The rationing of drugs by the four UK Health Services is logical. There may be post code differences but that does not mean it is wrong. It’s logical and ethical and pragmatic rationing. However, once a drug is of proven benefit and is very expensive there must be a level at which NICE disapproves. This is currently £30,000 per year. If we rationed low cost high volume medications (paracetamol etc) we could possibly afford to raise this threshold. If NHSreality was commissioning, it would spend the money on people… especially in Mental Health support care, and reduce the threshold!!
There is a large risk of another perverse outcome in a Media Led society. The utilitarian imperative would be ignored by the press, and will be by shallow politicians.
More than 30 charities have written to the three party leaders urging them to commit to reversing NHS measures to increase rationing of medicines.
Health officials last month brought in new thresholds which mean access to one in five treatments could be delayed or restricted.
Under the rules, all drugs expected to cost the NHS a total more than £20 million a year will be checked against new “affordability criteria”.
The cost threshold set by NHS England could affect medicines costing as little eight pence a day, if used commonly enough, as well as high cost medicines used for rare diseases.
Rationing body the National Institute for Health and Care Excellence (Nice) has said it is likely to affect around 20 per cent of drugs it assesses, with the process including changes that the head of its rationing body has previously described as “unfair”.
In an open letter to Theresa May, Jeremy Corbyn and Tim Farron, the charities – which include Parkinson’s UK, the Children’s Heart Federation and the MS Society – ask all the parties to commit to reversing the changes.
The signatories – all members of the Specialised Healthcare Alliance – said that the measures “stand to restrict and ration treatments for people with rare and complex conditions, and were implemented without the agreement of Parliament.”
The letter comes as political parties prepare to publish their manifestos for the election.
Caroline Harding, chief executive of Genetic Disorders UK said: “Under these plans, some of the most critically ill patients are being denied access to potentially life-changing treatments.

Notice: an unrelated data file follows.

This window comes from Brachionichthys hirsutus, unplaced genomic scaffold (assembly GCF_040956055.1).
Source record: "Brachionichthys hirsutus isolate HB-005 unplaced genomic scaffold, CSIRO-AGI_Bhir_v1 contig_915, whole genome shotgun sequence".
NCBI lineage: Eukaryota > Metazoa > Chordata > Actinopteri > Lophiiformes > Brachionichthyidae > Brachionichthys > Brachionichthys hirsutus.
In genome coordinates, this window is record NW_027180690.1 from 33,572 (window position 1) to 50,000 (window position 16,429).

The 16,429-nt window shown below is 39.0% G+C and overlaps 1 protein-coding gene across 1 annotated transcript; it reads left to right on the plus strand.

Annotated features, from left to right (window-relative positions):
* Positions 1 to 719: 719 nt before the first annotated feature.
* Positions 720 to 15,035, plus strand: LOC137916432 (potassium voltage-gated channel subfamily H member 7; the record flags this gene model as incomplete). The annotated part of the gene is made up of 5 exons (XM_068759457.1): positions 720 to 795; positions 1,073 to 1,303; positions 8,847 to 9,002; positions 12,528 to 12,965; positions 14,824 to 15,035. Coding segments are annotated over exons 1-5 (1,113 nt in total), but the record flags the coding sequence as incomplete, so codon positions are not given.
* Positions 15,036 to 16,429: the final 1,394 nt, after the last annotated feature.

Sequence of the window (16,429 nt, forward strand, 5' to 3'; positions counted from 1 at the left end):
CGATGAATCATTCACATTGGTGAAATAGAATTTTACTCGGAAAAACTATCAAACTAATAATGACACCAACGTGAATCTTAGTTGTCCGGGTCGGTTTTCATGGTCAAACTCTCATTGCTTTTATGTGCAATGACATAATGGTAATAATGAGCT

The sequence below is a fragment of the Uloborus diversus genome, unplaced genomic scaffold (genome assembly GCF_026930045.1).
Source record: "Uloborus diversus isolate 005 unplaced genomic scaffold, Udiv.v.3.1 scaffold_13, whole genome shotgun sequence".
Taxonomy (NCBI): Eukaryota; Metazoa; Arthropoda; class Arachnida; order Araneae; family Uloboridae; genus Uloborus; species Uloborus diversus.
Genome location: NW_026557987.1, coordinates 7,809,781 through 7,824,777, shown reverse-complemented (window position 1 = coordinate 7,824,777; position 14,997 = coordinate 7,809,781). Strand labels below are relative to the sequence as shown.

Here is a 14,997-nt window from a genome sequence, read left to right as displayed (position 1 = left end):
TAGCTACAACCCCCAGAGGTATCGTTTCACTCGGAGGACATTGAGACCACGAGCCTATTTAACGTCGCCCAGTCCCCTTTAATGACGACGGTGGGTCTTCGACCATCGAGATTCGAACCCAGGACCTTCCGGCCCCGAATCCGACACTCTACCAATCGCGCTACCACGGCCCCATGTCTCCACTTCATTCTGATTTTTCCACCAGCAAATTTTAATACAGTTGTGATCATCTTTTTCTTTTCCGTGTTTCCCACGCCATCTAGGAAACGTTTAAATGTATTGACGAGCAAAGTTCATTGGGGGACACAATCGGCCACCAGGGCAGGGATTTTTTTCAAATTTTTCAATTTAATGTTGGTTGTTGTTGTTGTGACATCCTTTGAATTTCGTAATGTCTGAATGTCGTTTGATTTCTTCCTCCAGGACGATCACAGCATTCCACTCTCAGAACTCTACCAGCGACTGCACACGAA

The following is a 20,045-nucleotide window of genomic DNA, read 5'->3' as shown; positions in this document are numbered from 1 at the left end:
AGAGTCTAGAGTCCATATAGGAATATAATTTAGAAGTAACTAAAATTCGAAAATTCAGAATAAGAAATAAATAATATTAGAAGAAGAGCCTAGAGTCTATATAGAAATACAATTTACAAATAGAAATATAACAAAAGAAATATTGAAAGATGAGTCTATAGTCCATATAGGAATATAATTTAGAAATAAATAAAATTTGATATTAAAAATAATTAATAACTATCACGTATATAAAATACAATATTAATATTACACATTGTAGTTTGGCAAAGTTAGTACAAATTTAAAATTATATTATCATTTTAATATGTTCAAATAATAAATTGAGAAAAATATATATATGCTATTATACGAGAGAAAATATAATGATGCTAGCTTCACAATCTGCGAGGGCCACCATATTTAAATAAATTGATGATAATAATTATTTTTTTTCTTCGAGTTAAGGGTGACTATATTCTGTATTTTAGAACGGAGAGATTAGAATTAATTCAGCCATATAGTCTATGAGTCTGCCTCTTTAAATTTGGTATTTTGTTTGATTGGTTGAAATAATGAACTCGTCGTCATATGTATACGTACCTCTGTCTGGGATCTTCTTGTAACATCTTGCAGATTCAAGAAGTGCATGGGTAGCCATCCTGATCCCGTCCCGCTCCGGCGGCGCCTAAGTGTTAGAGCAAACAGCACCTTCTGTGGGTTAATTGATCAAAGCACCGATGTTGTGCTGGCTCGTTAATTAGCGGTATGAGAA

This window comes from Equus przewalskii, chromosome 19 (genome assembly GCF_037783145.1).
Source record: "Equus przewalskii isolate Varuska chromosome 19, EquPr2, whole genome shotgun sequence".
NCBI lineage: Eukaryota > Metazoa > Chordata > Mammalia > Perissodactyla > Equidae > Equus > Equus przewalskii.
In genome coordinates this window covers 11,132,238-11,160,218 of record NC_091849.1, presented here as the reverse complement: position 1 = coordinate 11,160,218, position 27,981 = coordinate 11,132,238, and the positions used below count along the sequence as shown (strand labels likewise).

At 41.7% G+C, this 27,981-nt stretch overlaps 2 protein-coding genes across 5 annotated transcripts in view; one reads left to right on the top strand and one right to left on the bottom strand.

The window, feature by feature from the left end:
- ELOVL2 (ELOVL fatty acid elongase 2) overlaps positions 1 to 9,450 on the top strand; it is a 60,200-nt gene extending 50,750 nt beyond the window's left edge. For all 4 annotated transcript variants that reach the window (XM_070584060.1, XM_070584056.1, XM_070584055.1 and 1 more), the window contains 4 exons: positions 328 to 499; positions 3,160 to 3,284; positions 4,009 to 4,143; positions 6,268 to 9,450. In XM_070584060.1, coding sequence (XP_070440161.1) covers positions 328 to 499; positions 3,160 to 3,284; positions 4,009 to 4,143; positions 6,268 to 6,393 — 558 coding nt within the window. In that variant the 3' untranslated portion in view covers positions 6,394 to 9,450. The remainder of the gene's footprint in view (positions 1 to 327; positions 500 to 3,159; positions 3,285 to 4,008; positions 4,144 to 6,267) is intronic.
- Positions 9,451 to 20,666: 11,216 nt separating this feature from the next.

“Any decision to ration access to medicines should be taken by ministers, not unelected officials.”
Kay Boycott, chief executive, Asthma UK, said: “There is a real risk that these plans will turn the clock back on access to life transforming treatment.”
Sarah Vibert, chief executive, Neurological Alliance, said: “Politicians from all sides should pledge to rethink these damaging proposals.
“It is completely unacceptable that patients with neurological conditions risk being denied access to treatment solely on the basis of cost.
None of the parties have formally published their manifestos. But the draft Labour manifesto, leaked last week, said: “Labour will tackle the growing problem of rationing of services and medicines across England, taking action to address postcode lotteries and making sure that the quality of care you receive does not depend on which part of the country you live in. We will ensure that NHS patients get fast access to the most effective new drugs and treatments.”
Jonathan Ashworth, shadow Health Secretary, said: “There is a real and growing worry that Theresa May’s ongoing underfunding of the NHS means patients just aren’t getting access to new medicines. Patients need fast access to medicines and treatments which are recommended by Nice as being clinically and cost effective. Labour is committed removing the barriers which are being put in place and to ensuring that NHS patients get fast access to the most effective new drugs and treatments.”
A Conservative spokesman said: “NHS spending on medicines and treatments is now second only to staffing costs – in fact, the NHS in England spent more than £15 billion on medicines last year, a rise of nearly 20 per cent since Labour left office. But we can only ensure more patients than ever get outstanding care if we continue to invest in the NHS on the back of a strong economy – something Jeremy Corbyn and the other parties who’d prop him up in Downing Street simply could not do.”
Liberal Democrat Health Spokesperson Norman Lamb said: “This is a shameful retreat from the core principle of the NHS, that treatment should be available to patients regardless of their ability to pay.
“The rationing of treatments is an inevitable consequences of this government’s chronic underfunding of the NHS. NHS England is caught between a rock and a hard place because they simply don’t have enough resources.
Why is the NHS under so much pressure?
An ageing population. There are one million more people over the age of 65 than five years ago
Cuts to budgets for social care. While the NHS budget has been protected, social services for home helps and other care have fallen by 11 per cent in five years
This has caused record levels of bedblocking, meaning elderly people with no medical need to be in hospital are stuck there. Latest quarterly show occupancy rates are the highest they have ever been at this stage of the year, while days lost to bedblocking are up by one third in a year
Meanwhile rising numbers of patients are turning up in A&E – around four million more in the last decade, partly fuelled by the ageing population
Shortages of GPs mean waiting times to see a doctor have got longer, and many argue that access to doctors since a 2004 contract removed responsibility for out of hours care